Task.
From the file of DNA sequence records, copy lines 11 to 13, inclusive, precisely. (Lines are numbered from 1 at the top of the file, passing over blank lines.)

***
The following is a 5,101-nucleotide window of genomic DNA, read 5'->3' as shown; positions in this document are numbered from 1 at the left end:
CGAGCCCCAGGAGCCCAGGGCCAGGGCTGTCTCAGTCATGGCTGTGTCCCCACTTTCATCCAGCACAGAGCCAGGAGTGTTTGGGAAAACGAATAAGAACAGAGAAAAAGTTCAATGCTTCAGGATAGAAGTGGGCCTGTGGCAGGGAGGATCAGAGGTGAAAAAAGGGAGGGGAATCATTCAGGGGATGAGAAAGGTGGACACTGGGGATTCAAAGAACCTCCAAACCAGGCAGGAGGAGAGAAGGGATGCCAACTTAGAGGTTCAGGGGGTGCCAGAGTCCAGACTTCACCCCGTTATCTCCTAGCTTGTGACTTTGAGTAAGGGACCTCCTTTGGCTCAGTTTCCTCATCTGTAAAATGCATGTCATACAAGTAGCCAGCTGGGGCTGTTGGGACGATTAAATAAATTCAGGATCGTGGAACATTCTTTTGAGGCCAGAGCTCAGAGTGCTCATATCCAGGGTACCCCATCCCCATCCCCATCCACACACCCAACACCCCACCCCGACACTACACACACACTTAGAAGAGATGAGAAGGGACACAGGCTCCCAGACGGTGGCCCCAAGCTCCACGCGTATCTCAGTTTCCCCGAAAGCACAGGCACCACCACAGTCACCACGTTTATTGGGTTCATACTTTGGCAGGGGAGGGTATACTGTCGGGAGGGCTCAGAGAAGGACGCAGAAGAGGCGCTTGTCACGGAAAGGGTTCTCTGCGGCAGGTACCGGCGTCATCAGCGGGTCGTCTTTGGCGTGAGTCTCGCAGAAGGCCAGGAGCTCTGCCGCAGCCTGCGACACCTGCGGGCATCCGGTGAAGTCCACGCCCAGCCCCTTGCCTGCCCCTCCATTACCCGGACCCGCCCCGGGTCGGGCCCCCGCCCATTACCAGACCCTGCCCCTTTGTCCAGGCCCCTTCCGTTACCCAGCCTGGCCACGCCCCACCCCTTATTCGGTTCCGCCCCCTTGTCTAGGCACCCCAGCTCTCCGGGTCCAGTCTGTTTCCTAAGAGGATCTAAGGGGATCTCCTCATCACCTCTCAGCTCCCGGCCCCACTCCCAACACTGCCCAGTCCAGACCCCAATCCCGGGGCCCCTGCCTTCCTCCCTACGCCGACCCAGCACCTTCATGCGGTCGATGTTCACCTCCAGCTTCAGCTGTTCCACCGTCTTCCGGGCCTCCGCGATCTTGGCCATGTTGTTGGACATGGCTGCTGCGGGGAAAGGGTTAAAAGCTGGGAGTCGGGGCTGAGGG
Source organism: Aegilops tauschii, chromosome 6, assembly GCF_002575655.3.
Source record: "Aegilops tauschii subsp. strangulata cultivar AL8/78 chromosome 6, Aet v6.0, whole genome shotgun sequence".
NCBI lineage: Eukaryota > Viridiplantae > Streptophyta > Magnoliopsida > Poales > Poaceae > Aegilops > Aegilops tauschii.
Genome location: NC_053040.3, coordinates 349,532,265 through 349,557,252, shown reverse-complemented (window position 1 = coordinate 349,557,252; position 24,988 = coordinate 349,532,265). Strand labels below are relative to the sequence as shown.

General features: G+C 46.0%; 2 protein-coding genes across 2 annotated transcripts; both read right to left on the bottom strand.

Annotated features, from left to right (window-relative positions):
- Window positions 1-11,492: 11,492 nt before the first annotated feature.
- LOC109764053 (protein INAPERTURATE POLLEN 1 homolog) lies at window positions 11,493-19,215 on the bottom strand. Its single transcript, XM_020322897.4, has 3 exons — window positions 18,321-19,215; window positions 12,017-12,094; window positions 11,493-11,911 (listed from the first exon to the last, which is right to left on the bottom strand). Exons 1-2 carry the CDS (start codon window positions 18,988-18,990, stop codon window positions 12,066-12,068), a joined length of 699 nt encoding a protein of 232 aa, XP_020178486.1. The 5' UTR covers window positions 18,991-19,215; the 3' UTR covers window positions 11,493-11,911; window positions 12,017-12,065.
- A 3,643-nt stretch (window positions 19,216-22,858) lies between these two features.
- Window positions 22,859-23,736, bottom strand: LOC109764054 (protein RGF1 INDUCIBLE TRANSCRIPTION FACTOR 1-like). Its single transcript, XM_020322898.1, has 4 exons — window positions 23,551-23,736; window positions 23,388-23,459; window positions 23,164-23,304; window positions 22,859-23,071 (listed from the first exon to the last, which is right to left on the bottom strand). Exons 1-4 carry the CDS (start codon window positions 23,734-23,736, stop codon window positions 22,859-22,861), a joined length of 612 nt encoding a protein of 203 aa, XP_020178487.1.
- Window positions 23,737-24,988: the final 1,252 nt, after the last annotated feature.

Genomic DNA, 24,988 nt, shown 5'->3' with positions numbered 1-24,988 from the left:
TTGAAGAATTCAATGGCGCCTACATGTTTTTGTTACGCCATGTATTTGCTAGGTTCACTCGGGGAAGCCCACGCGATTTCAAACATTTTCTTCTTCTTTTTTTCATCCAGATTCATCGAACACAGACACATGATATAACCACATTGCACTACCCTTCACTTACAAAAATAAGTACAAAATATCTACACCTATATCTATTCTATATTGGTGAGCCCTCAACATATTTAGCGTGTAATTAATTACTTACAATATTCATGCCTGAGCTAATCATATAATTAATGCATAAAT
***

- A 3,643-nt stretch (window positions 19,216-22,858) lies between these two features.
- Window positions 22,859-23,736, bottom strand: LOC109764054 (protein RGF1 INDUCIBLE TRANSCRIPTION FACTOR 1-like). Its single transcript, XM_020322898.1, has 4 exons — window positions 23,551-23,736; window positions 23,388-23,459; window positions 23,164-23,304; window positions 22,859-23,071 (listed from the first exon to the last, which is right to left on the bottom strand). Exons 1-4 carry the CDS (start codon window positions 23,734-23,736, stop codon window positions 22,859-22,861), a joined length of 612 nt encoding a protein of 203 aa, XP_020178487.1.
- Window positions 23,737-24,988: the final 1,252 nt, after the last annotated feature.